Chicago Fire dealt with the aftermath of a rookie move in What Went Wrong. Find out what happened in our Chicago Fire season 8, episode 6 recap.
Meanwhile, Stella Kidd (Miranda Rae Mayo), Sylvie Brett (Kara Killmer), and Emily Foster (Annie Ilonzeh) banded together to create a women’s lounge, but they learned that sometimes, what you want isn’t always what you need.
Click through this slideshow to find out what happened in the latest Chicago Fire episode for each of your favorite characters. Let us know what you thought of the episode in the comments at the end of this piece.
The beginning of Chicago Fire started off on a lighter note, as while in the common room, Foster stumbled across an article that detailed a Montecito firehouse’s women’s lounge. Brett and Kidd were all for that idea, as they thought the three of them could use a place to relax.
The trio decided to take it up with Chief Wallace Boden (Eamonn Walker) and, despite being initially reluctant, he gave in and allowed them to use the unoccupied blue office. The women got to work, and decorated the space like crazy: throw pillows, pottery, incense, etcetera.
While they were putting it together, Randall “Mouch” McHolland (Christian Stolte) and Christopher Herrmann (David Eigenberg) wondered whether or not the women were responsible for all the good missing snacks from 51’s pantry. Even though the women’s lounge ticked off the men, other women from different firehouses heard about 51’s female-only lounge. They flocked to it like crazy, and it was soon the most popular place to be.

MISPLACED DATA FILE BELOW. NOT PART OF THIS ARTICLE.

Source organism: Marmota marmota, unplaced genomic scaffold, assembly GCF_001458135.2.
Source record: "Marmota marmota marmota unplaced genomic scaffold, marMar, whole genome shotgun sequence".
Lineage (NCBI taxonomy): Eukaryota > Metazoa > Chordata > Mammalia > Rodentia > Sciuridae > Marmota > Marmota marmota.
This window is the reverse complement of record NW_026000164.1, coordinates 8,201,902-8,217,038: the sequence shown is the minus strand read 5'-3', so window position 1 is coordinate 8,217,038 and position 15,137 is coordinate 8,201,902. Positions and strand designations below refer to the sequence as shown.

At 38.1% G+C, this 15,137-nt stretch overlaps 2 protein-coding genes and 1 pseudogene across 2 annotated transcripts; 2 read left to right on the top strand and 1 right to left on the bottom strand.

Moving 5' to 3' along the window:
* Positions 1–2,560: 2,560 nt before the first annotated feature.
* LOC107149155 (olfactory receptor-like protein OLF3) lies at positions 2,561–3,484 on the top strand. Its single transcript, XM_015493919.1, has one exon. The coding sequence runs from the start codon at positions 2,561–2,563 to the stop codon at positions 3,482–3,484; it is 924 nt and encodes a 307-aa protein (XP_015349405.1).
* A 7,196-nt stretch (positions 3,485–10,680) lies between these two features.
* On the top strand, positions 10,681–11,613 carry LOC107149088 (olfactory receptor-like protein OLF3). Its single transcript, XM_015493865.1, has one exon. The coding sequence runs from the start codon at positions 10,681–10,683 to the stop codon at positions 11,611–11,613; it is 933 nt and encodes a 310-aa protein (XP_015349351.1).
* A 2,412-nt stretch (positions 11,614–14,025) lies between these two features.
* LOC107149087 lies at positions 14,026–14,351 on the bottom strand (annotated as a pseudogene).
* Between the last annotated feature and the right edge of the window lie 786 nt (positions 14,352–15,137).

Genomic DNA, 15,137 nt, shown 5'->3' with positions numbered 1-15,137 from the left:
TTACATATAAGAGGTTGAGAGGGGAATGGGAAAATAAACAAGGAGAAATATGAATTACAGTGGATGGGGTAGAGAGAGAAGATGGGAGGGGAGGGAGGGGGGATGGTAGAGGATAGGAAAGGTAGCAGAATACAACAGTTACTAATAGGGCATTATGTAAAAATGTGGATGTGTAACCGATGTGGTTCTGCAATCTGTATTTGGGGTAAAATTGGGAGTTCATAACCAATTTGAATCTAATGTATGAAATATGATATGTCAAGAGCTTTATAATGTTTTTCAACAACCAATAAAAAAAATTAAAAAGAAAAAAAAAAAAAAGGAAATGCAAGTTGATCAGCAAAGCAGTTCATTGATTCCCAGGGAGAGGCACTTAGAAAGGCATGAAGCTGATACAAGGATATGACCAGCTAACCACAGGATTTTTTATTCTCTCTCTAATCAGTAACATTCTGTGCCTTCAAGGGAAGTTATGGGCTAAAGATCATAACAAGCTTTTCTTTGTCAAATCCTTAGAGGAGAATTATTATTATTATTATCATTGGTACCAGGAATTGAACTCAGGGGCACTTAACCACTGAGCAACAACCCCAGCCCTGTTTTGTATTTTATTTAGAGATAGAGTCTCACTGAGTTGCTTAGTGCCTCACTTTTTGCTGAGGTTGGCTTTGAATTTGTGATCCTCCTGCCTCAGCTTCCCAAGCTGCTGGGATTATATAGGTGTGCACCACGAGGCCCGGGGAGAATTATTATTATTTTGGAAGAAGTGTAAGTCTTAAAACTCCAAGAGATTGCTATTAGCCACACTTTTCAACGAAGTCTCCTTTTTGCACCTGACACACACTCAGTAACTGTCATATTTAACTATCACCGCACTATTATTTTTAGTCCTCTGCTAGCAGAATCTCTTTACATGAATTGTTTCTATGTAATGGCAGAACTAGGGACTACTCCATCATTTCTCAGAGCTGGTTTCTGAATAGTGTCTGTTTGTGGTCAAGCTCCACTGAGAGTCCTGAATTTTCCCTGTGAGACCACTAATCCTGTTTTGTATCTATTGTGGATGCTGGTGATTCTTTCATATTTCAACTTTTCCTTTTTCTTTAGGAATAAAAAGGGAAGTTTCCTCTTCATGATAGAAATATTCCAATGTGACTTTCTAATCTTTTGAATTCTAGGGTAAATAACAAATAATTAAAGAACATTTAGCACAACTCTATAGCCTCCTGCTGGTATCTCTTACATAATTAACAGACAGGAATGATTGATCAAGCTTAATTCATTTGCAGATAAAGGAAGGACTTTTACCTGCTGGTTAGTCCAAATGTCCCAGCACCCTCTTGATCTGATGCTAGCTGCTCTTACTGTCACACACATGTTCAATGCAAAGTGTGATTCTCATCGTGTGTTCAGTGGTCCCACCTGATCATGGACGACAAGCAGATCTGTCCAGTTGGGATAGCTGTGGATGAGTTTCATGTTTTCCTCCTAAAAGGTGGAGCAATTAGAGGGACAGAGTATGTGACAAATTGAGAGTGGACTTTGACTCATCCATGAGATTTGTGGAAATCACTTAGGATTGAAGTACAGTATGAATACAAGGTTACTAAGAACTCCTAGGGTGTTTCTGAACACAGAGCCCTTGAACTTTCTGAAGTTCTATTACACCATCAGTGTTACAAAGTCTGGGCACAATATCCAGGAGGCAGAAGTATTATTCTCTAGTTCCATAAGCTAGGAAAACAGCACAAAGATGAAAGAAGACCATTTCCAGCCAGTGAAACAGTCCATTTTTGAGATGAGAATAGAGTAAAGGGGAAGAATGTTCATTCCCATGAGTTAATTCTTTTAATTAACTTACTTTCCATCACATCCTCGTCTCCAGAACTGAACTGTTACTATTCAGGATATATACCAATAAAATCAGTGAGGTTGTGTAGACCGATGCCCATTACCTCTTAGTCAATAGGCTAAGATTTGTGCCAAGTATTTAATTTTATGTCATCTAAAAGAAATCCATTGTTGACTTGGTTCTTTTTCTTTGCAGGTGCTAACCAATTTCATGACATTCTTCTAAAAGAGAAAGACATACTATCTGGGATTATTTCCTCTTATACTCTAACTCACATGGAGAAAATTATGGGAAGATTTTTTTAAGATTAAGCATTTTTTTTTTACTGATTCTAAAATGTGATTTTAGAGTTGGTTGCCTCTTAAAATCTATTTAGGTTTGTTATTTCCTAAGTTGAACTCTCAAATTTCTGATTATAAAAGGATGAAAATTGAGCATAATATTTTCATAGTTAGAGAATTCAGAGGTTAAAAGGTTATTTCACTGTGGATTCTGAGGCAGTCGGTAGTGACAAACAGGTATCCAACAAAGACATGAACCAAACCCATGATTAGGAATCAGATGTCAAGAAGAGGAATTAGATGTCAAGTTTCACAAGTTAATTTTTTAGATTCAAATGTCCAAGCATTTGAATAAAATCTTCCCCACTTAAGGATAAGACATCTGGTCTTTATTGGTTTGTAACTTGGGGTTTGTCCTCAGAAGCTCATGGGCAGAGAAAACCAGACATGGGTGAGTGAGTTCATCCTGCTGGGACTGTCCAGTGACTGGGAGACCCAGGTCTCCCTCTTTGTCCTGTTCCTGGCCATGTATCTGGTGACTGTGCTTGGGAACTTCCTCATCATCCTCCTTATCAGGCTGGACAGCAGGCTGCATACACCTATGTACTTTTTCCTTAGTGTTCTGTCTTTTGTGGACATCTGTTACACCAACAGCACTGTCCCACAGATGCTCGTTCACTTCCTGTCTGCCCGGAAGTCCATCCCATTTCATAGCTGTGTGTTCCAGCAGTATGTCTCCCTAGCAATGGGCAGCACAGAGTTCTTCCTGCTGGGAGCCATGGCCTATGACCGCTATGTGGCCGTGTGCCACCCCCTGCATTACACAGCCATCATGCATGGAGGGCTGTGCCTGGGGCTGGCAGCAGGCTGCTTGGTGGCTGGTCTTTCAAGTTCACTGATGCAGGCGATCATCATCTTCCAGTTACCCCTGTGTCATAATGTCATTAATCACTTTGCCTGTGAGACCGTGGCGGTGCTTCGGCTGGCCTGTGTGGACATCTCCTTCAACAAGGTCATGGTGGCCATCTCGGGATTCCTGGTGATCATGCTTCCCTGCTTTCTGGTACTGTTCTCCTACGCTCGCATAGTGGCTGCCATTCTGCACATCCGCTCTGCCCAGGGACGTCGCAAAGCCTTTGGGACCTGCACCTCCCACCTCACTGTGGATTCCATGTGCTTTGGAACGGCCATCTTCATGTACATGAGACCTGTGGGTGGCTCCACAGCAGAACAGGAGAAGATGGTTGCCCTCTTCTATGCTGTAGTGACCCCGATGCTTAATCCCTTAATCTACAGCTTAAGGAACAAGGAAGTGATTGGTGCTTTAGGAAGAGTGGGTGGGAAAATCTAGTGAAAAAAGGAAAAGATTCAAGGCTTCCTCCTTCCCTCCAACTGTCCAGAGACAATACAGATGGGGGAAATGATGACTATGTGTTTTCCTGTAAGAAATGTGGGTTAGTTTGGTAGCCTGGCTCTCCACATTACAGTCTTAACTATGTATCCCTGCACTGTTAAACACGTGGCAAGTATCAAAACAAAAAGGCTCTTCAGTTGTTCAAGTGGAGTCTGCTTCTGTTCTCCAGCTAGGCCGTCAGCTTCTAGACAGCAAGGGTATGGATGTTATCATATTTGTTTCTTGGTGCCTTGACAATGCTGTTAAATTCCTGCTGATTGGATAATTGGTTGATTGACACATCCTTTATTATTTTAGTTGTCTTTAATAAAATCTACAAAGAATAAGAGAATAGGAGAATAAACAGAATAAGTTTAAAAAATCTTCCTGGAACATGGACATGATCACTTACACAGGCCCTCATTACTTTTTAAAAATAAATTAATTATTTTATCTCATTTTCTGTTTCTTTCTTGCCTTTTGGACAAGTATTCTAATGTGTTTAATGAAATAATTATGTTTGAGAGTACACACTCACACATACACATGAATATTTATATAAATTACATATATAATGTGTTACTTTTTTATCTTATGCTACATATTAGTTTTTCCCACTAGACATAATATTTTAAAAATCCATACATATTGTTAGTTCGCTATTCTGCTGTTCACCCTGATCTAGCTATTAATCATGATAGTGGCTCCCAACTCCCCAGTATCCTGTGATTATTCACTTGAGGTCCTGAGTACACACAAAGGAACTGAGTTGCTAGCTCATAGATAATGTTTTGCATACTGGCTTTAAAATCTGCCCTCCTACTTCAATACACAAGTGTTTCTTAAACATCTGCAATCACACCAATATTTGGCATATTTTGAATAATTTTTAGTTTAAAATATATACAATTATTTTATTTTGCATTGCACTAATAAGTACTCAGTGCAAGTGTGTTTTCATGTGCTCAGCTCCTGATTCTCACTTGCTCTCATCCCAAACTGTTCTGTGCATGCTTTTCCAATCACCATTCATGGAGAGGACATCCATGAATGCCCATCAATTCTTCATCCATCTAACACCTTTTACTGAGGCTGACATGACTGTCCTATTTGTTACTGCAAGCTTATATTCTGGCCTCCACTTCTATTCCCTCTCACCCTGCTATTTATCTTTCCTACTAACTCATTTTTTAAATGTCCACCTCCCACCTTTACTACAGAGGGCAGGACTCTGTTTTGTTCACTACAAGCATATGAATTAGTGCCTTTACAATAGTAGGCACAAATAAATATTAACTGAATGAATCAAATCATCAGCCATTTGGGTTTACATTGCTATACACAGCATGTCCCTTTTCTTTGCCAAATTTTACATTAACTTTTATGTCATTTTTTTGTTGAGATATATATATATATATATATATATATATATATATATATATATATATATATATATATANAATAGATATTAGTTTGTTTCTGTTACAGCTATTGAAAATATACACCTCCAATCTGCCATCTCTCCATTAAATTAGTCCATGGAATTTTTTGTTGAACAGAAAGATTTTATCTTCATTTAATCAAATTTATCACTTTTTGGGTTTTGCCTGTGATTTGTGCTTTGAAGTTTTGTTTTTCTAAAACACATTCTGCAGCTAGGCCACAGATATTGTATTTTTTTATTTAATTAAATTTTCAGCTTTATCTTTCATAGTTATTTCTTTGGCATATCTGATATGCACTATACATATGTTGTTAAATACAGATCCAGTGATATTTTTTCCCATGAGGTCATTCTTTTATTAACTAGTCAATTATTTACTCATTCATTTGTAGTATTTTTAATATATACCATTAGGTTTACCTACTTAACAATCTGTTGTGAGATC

Unfortunately, the fun stopped there, because when Brett, Foster, and Kidd returned from a call, they found their lounge to be messy, chaotic, and very un-zen. The other women who invaded their space obviously didn’t share their calm, cool vision for the lounge, which meant there was only one thing left to do: shut it down for good.
Stella took it upon herself to break the news to Boden, who was more than happy to help her relinquish the space. Wallace offered words of wisdom to Kidd, and told her that the community she’d been looking for, she already had right here in 51. Herrmann echoed his sentiment, saying that the guys missed having her around in the common room, and that the ladies were all welcomed back at any time.